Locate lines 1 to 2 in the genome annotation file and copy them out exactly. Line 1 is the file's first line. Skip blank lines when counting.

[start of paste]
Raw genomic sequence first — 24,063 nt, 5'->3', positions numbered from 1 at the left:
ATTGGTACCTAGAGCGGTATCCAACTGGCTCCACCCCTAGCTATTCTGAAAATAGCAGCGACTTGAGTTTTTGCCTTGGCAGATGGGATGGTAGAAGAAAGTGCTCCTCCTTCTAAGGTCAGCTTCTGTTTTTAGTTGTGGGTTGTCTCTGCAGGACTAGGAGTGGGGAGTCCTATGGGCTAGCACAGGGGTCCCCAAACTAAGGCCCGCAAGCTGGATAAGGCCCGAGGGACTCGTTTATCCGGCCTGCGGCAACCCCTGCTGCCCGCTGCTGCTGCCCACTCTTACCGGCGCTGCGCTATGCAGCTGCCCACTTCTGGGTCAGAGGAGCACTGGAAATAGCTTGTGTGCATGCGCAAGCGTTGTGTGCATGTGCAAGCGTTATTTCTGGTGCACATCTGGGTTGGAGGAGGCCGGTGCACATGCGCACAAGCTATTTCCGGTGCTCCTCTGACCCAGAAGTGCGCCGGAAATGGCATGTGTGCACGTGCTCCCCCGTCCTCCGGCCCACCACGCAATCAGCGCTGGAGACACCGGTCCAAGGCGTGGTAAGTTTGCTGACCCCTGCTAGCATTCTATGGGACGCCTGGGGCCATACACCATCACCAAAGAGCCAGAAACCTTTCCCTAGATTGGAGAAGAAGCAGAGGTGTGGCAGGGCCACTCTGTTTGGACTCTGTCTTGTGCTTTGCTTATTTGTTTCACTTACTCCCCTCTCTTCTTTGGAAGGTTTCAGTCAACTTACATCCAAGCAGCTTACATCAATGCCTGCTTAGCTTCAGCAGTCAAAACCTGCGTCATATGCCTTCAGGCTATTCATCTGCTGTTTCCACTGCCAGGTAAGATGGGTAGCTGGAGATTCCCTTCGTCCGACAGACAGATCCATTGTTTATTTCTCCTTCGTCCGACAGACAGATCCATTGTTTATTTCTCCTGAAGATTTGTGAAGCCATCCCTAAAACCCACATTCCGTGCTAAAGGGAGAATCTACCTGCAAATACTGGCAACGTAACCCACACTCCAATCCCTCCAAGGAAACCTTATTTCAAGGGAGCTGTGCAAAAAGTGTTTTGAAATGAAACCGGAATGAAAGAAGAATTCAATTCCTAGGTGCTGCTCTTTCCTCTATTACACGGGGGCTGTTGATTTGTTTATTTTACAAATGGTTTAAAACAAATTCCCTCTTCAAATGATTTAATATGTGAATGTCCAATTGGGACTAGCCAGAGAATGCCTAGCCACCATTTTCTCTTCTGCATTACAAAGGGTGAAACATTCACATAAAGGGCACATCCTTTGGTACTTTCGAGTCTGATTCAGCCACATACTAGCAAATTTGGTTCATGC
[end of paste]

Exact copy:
Raw genomic sequence first — 24,063 nt, 5'->3', positions numbered from 1 at the left:
ATTGGTACCTAGAGCGGTATCCAACTGGCTCCACCCCTAGCTATTCTGAAAATAGCAGCGACTTGAGTTTTTGCCTTGGCAGATGGGATGGTAGAAGAAAGTGCTCCTCCTTCTAAGGTCAGCTTCTGTTTTTAGTTGTGGGTTGTCTCTGCAGGACTAGGAGTGGGGAGTCCTATGGGCTAGCACAGGGGTCCCCAAACTAAGGCCCGCAAGCTGGATAAGGCCCGAGGGACTCGTTTATCCGGCCTGCGGCAACCCCTGCTGCCCGCTGCTGCTGCCCACTCTTACCGGCGCTGCGCTATGCAGCTGCCCACTTCTGGGTCAGAGGAGCACTGGAAATAGCTTGTGTGCATGCGCAAGCGTTGTGTGCATGTGCAAGCGTTATTTCTGGTGCACATCTGGGTTGGAGGAGGCCGGTGCACATGCGCACAAGCTATTTCCGGTGCTCCTCTGACCCAGAAGTGCGCCGGAAATGGCATGTGTGCACGTGCTCCCCCGTCCTCCGGCCCACCACGCAATCAGCGCTGGAGACACCGGTCCAAGGCGTGGTAAGTTTGCTGACCCCTGCTAGCATTCTATGGGACGCCTGGGGCCATACACCATCACCAAAGAGCCAGAAACCTTTCCCTAGATTGGAGAAGAAGCAGAGGTGTGGCAGGGCCACTCTGTTTGGACTCTGTCTTGTGCTTTGCTTATTTGTTTCACTTACTCCCCTCTCTTCTTTGGAAGGTTTCAGTCAACTTACATCCAAGCAGCTTACATCAATGCCTGCTTAGCTTCAGCAGTCAAAACCTGCGTCATATGCCTTCAGGCTATTCATCTGCTGTTTCCACTGCCAGGTAAGATGGGTAGCTGGAGATTCCCTTCGTCCGACAGACAGATCCATTGTTTATTTCTCCTTCGTCCGACAGACAGATCCATTGTTTATTTCTCCTGAAGATTTGTGAAGCCATCCCTAAAACCCACATTCCGTGCTAAAGGGAGAATCTACCTGCAAATACTGGCAACGTAACCCACACTCCAATCCCTCCAAGGAAACCTTATTTCAAGGGAGCTGTGCAAAAAGTGTTTTGAAATGAAACCGGAATGAAAGAAGAATTCAATTCCTAGGTGCTGCTCTTTCCTCTATTACACGGGGGCTGTTGATTTGTTTATTTTACAAATGGTTTAAAACAAATTCCCTCTTCAAATGATTTAATATGTGAATGTCCAATTGGGACTAGCCAGAGAATGCCTAGCCACCATTTTCTCTTCTGCATTACAAAGGGTGAAACATTCACATAAAGGGCACATCCTTTGGTACTTTCGAGTCTGATTCAGCCACATACTAGCAAATTTGGTTCATGC